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Posts tagged ‘world history’

Doing Family History from Byzantium through Today

 

By Ana Núñez (@anac4_nunez)

The Byzantine princess Anna Komnene (1083-1153) appears to have been a most devoted daughter. The first-born of the Byzantine Emperor Alexios I Komnenos (r.1081-1118), Anna took it upon herself to continue the work started by her late husband, Nikephoros Bryennios, and write a history (The Alexiad) of her father’s eventful imperial reign.[1] From the outset her goal is clear: to record the events of her father’s reign so that they are not ‘swept away on the flood of Time into an ocean of obscurity’.[2] Thus, she proceeds to compose a fifteen-book history of her father’s rule and his many great struggles and triumphs within the borders of the Byzantine Empire and beyond.

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World at their Feet: The World Cup and History

By Tom Smith  (@TomEtesonSmith)

For any football fan, and even for many who don’t usually indulge in the ‘beautiful game’, the arrival of the World Cup every four years provides pure escapism. Even in England, the disappointment of a predictable penalty shoot-out defeat is assuaged by the tournament’s association with long hot summer days, the colours and sounds of packed stadia, and the creation of iconic images on the pitch below. Simply put, the World Cup seems to exist in a vacuum which transcends any given moment in world history. This year’s tournament perhaps exemplifies this fact – at a time when tensions between Russia and ‘the West’ are at their highest since the Cold War, representatives from all over the world can gather on Russian soil to play football. Murmurings about corruption, boycotts, and hooliganism bubble under the surface, but in the build-up to kick-off excitement about the sport itself takes over, along with a shared sense that the show must go on. Read more

Constructing an archive: a reflection on British Library collections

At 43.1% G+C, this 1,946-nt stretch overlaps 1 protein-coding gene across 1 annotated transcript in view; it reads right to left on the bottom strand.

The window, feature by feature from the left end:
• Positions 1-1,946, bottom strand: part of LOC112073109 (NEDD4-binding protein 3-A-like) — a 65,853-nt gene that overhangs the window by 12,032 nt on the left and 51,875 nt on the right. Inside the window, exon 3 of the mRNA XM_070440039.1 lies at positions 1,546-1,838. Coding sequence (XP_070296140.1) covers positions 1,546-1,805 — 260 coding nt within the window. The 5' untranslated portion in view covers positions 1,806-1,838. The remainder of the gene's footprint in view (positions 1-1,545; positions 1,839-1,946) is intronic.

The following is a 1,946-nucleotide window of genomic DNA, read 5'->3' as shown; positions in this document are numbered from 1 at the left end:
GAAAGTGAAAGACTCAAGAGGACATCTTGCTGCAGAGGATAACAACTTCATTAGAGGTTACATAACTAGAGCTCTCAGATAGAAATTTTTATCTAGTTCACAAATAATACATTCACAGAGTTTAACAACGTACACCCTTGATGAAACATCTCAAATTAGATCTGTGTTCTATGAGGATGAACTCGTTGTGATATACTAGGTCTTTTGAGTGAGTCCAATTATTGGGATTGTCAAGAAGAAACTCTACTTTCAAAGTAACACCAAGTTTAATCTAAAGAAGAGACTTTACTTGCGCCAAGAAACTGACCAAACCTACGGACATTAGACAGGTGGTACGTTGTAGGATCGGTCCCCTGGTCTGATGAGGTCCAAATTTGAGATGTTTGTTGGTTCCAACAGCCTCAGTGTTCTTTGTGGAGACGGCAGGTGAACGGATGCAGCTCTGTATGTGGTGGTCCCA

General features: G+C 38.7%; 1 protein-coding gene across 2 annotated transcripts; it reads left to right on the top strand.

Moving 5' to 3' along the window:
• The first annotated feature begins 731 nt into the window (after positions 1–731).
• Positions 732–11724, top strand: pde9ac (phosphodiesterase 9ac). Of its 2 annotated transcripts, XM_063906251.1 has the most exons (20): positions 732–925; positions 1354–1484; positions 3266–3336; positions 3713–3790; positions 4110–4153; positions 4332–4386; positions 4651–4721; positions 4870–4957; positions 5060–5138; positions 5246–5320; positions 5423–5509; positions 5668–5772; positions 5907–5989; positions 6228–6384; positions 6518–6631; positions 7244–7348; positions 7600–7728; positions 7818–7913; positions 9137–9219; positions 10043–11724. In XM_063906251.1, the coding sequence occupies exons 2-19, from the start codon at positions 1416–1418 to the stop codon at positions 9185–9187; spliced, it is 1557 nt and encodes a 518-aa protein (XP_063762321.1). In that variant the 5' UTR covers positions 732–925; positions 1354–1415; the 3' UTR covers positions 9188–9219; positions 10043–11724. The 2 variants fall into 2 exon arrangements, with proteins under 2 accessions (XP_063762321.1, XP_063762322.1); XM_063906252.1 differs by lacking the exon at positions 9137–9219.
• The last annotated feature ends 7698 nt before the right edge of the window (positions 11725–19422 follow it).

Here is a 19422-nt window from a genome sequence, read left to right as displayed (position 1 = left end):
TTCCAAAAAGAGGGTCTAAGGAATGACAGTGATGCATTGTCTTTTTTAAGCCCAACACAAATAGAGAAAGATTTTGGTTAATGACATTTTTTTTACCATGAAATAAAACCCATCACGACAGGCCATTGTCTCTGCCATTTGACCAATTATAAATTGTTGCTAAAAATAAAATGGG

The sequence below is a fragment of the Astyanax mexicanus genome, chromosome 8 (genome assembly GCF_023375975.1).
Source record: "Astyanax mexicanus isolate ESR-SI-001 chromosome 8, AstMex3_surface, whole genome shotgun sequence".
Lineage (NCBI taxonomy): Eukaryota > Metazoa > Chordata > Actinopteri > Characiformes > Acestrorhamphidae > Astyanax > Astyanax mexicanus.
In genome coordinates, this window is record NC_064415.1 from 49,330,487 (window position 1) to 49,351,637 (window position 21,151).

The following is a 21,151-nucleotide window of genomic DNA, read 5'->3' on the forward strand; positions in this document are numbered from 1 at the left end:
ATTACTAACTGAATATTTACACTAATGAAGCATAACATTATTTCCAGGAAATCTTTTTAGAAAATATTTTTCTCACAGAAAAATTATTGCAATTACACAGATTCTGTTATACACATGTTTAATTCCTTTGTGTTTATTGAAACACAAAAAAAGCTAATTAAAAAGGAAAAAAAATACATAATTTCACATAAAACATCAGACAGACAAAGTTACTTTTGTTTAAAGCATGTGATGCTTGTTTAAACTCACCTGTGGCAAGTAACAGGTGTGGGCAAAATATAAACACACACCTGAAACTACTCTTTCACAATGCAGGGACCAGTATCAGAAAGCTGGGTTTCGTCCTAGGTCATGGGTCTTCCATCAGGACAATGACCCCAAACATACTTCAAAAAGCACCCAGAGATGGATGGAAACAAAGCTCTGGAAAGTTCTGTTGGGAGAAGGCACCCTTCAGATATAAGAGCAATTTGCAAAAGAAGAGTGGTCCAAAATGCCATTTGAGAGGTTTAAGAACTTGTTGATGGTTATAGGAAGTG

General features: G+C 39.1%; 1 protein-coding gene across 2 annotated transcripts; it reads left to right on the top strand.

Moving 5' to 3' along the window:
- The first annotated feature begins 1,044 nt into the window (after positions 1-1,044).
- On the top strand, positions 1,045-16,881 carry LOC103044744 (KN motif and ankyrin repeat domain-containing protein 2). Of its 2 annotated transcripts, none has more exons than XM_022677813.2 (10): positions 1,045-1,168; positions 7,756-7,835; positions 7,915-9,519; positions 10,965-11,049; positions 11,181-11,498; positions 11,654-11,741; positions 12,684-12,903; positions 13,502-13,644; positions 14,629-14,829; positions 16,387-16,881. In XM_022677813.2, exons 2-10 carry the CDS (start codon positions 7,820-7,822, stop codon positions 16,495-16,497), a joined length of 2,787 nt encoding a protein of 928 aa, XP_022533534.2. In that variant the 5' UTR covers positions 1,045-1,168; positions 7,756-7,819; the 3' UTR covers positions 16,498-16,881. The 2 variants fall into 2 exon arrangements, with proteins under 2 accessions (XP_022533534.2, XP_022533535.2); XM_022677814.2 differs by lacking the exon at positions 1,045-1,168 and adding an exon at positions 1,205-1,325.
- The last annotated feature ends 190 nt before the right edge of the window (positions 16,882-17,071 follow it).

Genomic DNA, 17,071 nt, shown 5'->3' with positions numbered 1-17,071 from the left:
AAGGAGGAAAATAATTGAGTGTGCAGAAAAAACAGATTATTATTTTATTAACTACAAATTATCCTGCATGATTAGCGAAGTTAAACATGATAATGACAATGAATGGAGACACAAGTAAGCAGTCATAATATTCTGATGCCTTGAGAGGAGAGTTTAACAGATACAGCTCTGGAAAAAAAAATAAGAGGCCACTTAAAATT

By Mobeen Hussain (@amhuss27)

As historians, we are often used to thinking about an archive as a fixed set of documents kept in a static physical location. An appropriate historical source is often considered as such only if it can be verified by ‘real’ material from a ‘real’ archive.[1] Yet, archives mean different things to different researchers. It can take the form of a conventional repository of documents or a database.[2] For others, spaces like the home are active archival sites.[3] World historians, and specifically those working on the social and cultural history of empire, often contend with the colonial archive and are required to read along the archival grain, as Ann Stoler puts it.[4] One way of combating the limitations of the colonial archive is to supplement it with other materials such as oral memory.

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The Making of Dürer’s Rhinoceros

by Eleanor Russell

This famous sketch of a rhinoceros was created in 1515 by the influential German artist, Albrecht Dürer, reflecting the growing interest in foreign curiosities that had emerged in tangent with the overseas voyages of exploration, commerce and conquest by the Spanish and Portuguese. The rhinoceros had been given as a gift by the ruler of Cambaia to Afonso de Albuquerque, the Portuguese viceroy in India, who in turn gifted it to king Manuel I of Portugal.

While the drawing itself provides a great deal of information about art and Orientalism in the Renaissance, among other things, the backstory of the painting is equally as fascinating. How did Dürer, then living in Nuremberg, ever come to make such a sketch?

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‘Our story remains unwritten’: the ethics of writing histories across cultures

by Tom Smith

What does it mean to write a history of a culture other than our own, and how do we do this sensitively? This is an issue upon which historians rarely reflect explicitly. My dual passions for American history and Pacific Ocean history have been fuelled not by any particular personal investment or cultural immersion, but by pure fascination. While I’ve visited the United States a handful of times, dipping my toes in the waters of San Francisco Bay is the closest I’ve ever come (geographically speaking) to the Pacific cultures whose histories I claim to represent. Read more